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Clock running out on ending daylight savings*

The clock tower at the San Francisco Ferry Building. (Photo: jejim, via Shutterstock)

California voters likely won’t get a chance after all to decide whether to end daylight savings time.

Assemblymember Kansen Chu, D-San Jose, has been pushing to end the annual clock adjustment in response to requests from constituents. He has heard complaints from parents of young children who have trouble putting their kids to bed as well as seniors who are thrown off schedule for a week or more when the time changes. Chu added that companies out of state may find it easier to do business with California if the state keeps on the same time year round.

“If we don’t switch back and forth, you eliminate that level of confusion,” Chu said.

The United States officially began the practice during World War I in 1918 as a way to extend the length of the work day.

But Chu’s bill, Assembly Bill 385, which would have put the issue on the 2018 statewide ballot, was rejected Aug. 23 in the Senate in a 17-17 tie vote. The measure needed 21 votes to pass the 40-member house. The bill isn’t dead — not yet: Backers of the bill received permission to bring it up for another vote before the Legislature adjourns  Aug. 31. But the measure’s ultimate fate remained uncertain.

Michael McDonald, a Fair Oaks resident voiced his support of daylight savings time on Facebook after learning about the move.  He said he appreciates the extra daylight hours after work to use for outdoor recreation like bicycling.

“I enjoy getting out and doing things in the evening,” he said.

The idea for daylight savings time came from Benjamin Franklin, who noticed in the late 18th century that people often slept during early morning daylight hours and then burned candles staying up after dark.

The United States officially began the practice during World War I in 1918 as a way to extend the length of the work day and to save fuel by reducing the need for lighting at night. States and communities were free to enact or not enact it after that. In California, voters chose to adopt daylight savings time in 1949.

Chu said this nearly 70-year-old experiment has gone on long enough and now needs a review. “It’s about time for us to put it back to voters and pretty much let them decide whether they want to keep daylight savings or Pacific standard time,” he said.

National Institutes of Health studies have connected daylight savings time with a reduction in pedestrian and drive deaths and a decrease in robberies.

Times have changed since daylight savings time was enacted and the initial positive benefits no longer apply, Chu said. “Energy consumption is very, very different today than back in the 1940s,” he said, pointing out that energy use goes up at night today because of use of home appliances. “There is no energy savings whatsoever.”

Moreover, the time switch creates health issues, including work-related accidents and car accidents during the week after the clock jumps forward, he said.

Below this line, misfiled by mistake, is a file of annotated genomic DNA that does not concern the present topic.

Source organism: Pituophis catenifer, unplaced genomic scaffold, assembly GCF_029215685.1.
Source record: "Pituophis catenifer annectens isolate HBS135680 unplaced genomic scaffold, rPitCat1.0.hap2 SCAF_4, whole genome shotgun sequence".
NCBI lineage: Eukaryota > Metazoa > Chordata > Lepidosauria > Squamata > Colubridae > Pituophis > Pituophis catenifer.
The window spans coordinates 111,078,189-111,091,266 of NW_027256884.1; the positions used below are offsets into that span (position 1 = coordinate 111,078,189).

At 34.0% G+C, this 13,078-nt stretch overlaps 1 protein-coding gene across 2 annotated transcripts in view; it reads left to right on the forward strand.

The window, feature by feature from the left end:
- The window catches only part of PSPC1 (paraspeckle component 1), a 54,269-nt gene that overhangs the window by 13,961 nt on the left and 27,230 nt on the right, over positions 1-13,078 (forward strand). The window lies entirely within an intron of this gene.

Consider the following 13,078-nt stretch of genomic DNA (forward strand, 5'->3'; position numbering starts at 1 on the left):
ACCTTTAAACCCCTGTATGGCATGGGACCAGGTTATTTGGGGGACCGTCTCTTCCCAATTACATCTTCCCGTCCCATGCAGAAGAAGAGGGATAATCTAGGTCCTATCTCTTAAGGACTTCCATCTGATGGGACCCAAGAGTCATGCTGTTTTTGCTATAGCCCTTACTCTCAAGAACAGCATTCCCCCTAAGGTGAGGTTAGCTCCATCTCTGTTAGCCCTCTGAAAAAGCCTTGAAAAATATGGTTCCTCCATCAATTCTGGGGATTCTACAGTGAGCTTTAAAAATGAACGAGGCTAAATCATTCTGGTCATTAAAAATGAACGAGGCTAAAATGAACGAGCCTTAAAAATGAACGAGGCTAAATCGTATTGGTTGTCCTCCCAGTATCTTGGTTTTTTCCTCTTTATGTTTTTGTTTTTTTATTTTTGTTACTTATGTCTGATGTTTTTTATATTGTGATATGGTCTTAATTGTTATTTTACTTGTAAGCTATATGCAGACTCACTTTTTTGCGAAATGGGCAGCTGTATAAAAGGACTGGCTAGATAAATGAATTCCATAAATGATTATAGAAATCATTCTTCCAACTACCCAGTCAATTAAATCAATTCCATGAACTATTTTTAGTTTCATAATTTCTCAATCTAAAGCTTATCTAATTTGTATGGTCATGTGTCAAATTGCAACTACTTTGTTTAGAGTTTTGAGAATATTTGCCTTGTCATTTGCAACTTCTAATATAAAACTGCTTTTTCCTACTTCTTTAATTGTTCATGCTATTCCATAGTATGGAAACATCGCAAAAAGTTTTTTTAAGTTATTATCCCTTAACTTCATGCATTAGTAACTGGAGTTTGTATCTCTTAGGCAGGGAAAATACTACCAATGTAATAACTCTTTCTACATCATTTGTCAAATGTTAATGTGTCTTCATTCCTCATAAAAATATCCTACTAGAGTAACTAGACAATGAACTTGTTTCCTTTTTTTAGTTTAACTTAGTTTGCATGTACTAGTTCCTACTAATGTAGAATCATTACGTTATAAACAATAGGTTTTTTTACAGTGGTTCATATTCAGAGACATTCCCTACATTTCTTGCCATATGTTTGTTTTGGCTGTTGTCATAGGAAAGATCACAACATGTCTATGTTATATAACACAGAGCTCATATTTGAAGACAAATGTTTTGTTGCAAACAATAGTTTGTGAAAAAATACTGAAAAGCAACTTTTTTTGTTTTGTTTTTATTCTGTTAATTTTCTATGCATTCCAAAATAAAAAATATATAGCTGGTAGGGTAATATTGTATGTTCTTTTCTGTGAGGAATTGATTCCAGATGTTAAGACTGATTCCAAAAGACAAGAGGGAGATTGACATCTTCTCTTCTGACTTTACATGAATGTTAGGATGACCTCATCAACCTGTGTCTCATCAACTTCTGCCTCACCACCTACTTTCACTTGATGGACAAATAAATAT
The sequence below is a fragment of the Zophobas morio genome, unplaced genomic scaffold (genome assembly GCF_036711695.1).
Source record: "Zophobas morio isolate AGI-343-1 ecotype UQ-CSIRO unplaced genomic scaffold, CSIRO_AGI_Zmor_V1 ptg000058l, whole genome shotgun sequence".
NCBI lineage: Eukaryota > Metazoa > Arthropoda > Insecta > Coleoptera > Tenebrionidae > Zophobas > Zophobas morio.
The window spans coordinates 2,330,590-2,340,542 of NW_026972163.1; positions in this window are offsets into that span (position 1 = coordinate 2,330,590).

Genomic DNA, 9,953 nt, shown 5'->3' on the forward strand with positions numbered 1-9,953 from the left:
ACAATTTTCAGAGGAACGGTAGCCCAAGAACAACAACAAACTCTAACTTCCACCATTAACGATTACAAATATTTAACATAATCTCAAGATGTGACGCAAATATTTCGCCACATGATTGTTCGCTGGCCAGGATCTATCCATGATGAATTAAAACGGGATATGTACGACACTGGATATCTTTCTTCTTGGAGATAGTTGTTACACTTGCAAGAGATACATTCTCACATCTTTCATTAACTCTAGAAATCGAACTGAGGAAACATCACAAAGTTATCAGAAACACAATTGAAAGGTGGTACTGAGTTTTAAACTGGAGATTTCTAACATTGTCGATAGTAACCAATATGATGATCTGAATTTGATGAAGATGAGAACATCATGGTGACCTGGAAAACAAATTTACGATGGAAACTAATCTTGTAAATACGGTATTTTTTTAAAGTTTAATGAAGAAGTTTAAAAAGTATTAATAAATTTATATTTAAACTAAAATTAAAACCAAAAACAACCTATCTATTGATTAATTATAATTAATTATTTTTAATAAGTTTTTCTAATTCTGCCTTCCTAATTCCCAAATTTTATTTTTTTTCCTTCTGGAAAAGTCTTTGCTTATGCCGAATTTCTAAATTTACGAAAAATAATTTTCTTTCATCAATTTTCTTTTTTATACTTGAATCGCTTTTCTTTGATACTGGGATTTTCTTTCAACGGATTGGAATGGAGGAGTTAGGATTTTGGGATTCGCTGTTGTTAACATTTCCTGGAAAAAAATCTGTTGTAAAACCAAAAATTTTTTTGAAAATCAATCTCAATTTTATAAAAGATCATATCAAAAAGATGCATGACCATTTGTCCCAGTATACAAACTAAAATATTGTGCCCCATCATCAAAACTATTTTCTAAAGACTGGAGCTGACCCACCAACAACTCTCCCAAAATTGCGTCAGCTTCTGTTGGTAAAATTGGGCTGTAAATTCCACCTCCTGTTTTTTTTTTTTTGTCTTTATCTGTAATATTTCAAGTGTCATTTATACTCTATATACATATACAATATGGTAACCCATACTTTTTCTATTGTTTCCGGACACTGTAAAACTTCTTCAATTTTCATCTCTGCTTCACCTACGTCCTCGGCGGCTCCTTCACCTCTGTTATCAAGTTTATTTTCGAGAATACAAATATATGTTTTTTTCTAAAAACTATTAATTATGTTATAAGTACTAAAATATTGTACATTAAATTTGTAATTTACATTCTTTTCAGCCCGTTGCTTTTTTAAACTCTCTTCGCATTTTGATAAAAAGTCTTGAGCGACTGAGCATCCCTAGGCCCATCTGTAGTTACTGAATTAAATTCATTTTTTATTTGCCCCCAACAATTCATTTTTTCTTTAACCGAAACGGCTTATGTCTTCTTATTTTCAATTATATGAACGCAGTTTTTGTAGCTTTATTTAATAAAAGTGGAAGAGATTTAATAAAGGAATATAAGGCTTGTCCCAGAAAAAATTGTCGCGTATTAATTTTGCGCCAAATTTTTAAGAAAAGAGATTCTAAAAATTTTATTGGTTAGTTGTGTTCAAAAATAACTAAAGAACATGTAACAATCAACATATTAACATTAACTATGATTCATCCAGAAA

However, National Institutes of Health studies have connected daylight savings time with a reduction in pedestrian and drive deaths and a decrease in robberies, according to the state senate analysis of the bill.

Arizona, Hawaii do not observe daylight savings time. In the rest of the world, 76 countries observe daylight savings time, affecting 1.6 billion people, the senate analysis of the bill said.

McDonald said the elimination of daylight savings time would hurt retail sales, attendance at sporting events and some tourism businesses.

Chu said he would prefer that California stay on daylight savings time year-round (rather than Pacific standard time) but that is not an option without federal approval because of the Uniform Time Act of 1966. But Chu believes California voters support for ending the time switch could sway the federal government to change the law. “If we pass this bill, it will send a very strong message to Washington, D.C.,” he said.

Chu said he has heard mostly positive feedback from the public about his move to end the clock changes. Less than 5 percent of people have told him they want to keep daylight savings time and those for the most part wouldn’t mind staying on it year-round.

McDonald said the elimination of daylight savings time would hurt retail sales, attendance at sporting events and some tourism businesses. People go out more during daylight hours, he said.

He said anyone who enjoys being outdoors appreciates daylight savings time. “If you’re an indoor person, you don’t care if it’s light or dark outdoors,” he said.

From a public health standpoint, McDonald believes daylight savings time is the way to go.

“We have become an overweight society,” he said. “We need more reasons to be active, not more reasons to be sedentary.”

*Ed’s Note: Updates and recasts 4th graf to reflect Senate action blocking bill in a 17-17 vote, four shy of the number needed for passage. Headline updated to conform.  

 

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